Applying What I’ve Learned in My One-Place Study to Genealogy Research, Part 2

Today’s we’ll continue with the second important topic developed from my one-place study – religion.

Remember the peoples I previously mentioned who passed through or settled in the mountainous areas around Hajtovka and Udol – the Slovaks, Rusyns, Hungarians, Russians, Romani and the Germans?

Each of these ethnic groups had one religion to which the majority of the people belonged. In Nana’s case, all the way back to 1827, when Ujak aka Udol’s church records begin, all my ancestors were recorded as Greek Catholics (today called Byzantine Catholics). The Greek Catholic religion is pretty much a trademark sign that a family was Rusyn in origin.

However, in the 1800s, it was not the only religion practiced in the area. While transcribing church records, I noted that a number of families had mixed religions – Greek rite and Roman rite Catholicism. I also noticed that almost all of these families lived in Hajtovka, rather than Ujak.

I also noticed that the church records usually mentioned where the family lived and sometimes where the people were born.

Remember the location of these villages – very rural – and the economic status of most of the residents – subsistence farmers with no education or possibility for life quality improvement.

The only means of transportation they had was their feet, aside from perhaps a slightly more well-to-do resident possibly owning a wagon that could be used.

The old adage about a young man courting no more than five miles from home fits here.

Villages that are named in the church entries include the villages that I mentioned in the neighborhood of Udol – all less than five miles away.  Maly Lipnik is 3 miles, Hromos is 5, Matysova is 5 1/2 and the big town of Plavnica is just 2 1/2 miles in distance from Hajtovka.

Because my ancestors were all clearly identified as Greek Catholic, I never ventured to learn what records are available for the other villages. Several sets of church records have been digitized, but aren’t yet viewable online, but those for Plavnica are accessible online.

I previously mentioned that in St. Dimitry’s Church records, most of the mixed Greek and Roman Catholic families lived in Hajtovka, not Udol. Hajtovka is about one mile close to Plavnica than Udol is – one less mile that Udol residents would have had to walk.

St. Dimitry’s records begin in November 1827 and have less detail – like parents’ names or ages – than later years. Therefore, I was quite excited to discover that Plavnica’s Roman Catholic church records date back into the 1600s!

The Catholic church noted its parishioners’ religion, too, but it was quickly evident that not only were Catholics noted (in the late 1700s and early 1800s, Catholic was Catholic regardless of Greek or Roman affiliation), but mentioned were MANY Lutherans who married Catholics (remember the Germans who settled in Chmel’nica) and even some Jews and Romani who had family members to bury are mentioned in the Roman Catholic records.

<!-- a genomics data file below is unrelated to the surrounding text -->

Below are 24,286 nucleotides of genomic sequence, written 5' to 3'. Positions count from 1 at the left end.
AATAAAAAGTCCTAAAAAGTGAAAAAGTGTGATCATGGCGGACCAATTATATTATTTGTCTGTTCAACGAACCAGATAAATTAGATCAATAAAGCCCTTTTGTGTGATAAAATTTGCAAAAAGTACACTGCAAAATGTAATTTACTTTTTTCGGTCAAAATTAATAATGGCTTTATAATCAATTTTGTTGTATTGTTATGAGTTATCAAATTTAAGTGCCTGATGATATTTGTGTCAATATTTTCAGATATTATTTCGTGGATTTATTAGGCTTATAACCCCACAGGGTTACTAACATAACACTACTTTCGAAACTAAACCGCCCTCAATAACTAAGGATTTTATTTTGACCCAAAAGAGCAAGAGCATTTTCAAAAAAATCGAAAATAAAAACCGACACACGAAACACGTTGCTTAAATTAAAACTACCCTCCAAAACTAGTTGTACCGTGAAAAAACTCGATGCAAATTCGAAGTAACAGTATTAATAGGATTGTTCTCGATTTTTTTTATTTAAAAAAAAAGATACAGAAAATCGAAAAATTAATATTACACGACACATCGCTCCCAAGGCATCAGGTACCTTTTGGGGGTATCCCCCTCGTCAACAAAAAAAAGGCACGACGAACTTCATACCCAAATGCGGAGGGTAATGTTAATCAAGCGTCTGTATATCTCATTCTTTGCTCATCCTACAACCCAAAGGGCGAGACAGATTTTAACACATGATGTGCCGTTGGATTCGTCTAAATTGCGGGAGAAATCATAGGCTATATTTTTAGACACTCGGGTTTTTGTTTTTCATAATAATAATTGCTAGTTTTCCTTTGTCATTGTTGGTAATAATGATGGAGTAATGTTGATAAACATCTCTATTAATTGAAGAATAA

Although probably 99% of St. Dimitry’s parishioners found in Plavnica lived in Hajtovka, there were a handful who lived in Ujak. I found MANY Greek Catholics, both brides and grooms, who married Roman Catholics from Plavnica and then settled in Hajtovka to raise families.

Before I expanded my research horizons, I noticed that many families in the 1869 census had huge gaps in the births of their children that couldn’t be accounted for in deaths.

Although these families were identified as Greek Catholic in the census, I soon came across them in Plavnica records because one of the parents was Roman Catholic. It was common for a bride or groom who felt strongly about children being baptized in the Roman Catholic church, to make the trip to Plavnica to make sure they were members of the Roman Catholic church.

How did the Plavnica records help expand my knowledge of St. Dimitry’s  Church parish? I easily found close to 200 baptisms, marriages and burials of mostly Hajtovka residents, with a few from Ujak in the mix.

That means I now have records for a number of Hajtovkians born and/or married in the 1770s and later, In some cases, I’ve extended the family line back 40 or more years before the 1827 records of St. Dimitry’s!

This, in an area where the single source of records are parish registers, is a bonanza for me!

The lesson to be learned here is that it is prudent to check records for towns nearby ancestral villages. Don’t assume that a family never married outside of its known religion. You might be very surprised by what you find!

Next up is a discussion of surnames, their spellings and those pesky aliases often found in French and Scandinavian records. Guess what? I had never come across any in Nana’s family – until now!

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